24 October 2018, The Tablet

The case for Constantinople

Orthodox disunity

The case for Constantinople

Patriarch Bartholomew I (right) and Russian Orthodox Patriarch Kirill in Istanbul in 2009


It is tempting to consign the rift between Constantinople and Moscow – this time over autocephaly in Ukraine – to competition within the Orthodox world over power and jurisdiction. The reality is more complex. Beyond the multifaceted religious intrigue lie murky geopolitical ramifications. The matter transcends any exercise of right or even the simple exhibition of might.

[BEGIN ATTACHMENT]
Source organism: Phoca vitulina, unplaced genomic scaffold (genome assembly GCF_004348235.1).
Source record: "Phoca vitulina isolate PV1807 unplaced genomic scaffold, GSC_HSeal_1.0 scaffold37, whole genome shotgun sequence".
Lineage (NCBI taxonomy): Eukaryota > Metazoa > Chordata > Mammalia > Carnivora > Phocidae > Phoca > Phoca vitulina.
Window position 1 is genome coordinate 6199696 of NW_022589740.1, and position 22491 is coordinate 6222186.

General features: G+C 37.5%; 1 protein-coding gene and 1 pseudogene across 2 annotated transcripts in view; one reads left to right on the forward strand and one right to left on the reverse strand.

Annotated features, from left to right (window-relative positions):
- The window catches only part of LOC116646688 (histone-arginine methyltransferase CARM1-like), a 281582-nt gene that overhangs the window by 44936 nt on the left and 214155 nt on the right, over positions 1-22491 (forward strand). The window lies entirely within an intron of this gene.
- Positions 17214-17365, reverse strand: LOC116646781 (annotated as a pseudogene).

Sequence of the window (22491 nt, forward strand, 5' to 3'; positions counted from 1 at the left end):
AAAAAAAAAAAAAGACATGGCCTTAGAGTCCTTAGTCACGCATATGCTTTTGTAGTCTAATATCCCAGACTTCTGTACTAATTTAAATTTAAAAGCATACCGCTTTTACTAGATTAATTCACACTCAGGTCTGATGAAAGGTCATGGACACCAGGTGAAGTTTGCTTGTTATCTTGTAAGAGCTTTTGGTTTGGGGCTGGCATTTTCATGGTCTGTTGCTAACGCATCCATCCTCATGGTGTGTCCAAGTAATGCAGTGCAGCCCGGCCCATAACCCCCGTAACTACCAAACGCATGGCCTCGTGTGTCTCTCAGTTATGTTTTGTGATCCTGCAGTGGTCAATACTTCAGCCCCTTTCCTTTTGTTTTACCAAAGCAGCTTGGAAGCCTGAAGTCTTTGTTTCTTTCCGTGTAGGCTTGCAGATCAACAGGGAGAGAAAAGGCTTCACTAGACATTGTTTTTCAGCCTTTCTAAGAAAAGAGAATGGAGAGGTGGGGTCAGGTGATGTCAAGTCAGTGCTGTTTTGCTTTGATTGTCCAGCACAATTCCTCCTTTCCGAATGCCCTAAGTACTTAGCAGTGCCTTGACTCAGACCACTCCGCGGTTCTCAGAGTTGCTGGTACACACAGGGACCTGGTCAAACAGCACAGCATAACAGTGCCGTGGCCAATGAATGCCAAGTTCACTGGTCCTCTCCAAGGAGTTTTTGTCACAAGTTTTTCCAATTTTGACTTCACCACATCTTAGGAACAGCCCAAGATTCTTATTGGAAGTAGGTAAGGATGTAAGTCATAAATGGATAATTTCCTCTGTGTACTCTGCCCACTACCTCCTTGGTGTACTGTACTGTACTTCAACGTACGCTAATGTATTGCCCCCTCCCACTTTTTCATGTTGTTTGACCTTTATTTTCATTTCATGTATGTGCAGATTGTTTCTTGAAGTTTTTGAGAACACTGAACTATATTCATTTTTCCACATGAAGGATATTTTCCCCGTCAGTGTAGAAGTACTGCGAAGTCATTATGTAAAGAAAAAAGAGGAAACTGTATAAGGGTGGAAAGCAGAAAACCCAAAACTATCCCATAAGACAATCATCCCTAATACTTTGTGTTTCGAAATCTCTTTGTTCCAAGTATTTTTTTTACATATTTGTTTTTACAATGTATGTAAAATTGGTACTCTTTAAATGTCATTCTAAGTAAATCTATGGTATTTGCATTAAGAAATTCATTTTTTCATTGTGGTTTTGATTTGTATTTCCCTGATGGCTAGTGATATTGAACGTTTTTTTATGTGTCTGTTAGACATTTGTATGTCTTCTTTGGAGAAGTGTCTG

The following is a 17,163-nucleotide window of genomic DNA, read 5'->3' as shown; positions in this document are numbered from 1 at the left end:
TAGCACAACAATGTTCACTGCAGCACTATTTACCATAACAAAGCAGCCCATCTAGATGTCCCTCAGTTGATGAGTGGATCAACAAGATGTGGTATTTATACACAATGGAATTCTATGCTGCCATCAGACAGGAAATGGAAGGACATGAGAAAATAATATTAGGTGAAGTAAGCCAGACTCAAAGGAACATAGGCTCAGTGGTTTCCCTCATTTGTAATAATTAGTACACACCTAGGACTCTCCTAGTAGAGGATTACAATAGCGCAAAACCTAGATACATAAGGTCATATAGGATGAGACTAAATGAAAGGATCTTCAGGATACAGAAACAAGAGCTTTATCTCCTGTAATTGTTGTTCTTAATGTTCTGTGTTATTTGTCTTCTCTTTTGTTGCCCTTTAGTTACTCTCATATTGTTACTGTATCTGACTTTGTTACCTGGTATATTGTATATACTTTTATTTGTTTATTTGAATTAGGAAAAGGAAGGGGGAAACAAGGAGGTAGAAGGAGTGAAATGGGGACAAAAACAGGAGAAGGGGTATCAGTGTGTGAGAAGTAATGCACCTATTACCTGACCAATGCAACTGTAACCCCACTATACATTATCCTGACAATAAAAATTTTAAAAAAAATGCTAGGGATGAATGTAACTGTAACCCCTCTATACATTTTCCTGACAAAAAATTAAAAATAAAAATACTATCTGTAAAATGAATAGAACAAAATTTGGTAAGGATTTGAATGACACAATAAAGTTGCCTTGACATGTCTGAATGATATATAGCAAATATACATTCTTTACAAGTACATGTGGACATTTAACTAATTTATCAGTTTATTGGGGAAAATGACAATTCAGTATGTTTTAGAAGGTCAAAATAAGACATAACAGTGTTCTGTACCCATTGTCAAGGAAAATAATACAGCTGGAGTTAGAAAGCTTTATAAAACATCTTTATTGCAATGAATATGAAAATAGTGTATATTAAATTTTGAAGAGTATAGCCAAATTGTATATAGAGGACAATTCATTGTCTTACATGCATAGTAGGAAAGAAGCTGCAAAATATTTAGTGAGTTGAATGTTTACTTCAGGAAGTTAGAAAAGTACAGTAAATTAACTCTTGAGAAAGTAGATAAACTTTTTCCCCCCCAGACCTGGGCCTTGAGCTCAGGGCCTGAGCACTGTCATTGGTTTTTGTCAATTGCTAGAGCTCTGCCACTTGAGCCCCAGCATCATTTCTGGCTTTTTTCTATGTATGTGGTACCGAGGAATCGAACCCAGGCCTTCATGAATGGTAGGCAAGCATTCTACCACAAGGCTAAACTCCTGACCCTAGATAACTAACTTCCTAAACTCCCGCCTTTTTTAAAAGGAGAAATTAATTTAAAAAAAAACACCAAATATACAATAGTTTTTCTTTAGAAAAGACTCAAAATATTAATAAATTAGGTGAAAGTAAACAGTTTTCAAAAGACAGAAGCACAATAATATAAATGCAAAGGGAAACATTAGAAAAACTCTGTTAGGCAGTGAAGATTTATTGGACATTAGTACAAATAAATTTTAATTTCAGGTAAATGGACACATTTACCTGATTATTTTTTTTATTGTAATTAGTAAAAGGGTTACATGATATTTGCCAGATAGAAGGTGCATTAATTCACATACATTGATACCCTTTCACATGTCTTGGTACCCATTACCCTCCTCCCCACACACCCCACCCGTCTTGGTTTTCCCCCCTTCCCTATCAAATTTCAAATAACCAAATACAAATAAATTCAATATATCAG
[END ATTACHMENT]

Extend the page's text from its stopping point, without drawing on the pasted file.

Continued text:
The issue of the autocephaly (literally, “self-headed”, or self-governing) of the Church in Ukraine, along with questions of the validity of orders and sacraments, are vital to Orthodox unity, but they pale before the isolationism and nationalism that has plagued Orthodox Christianity in recent centuries. This is the essential context to Moscow’s decision to cut communion with Constantinople. 

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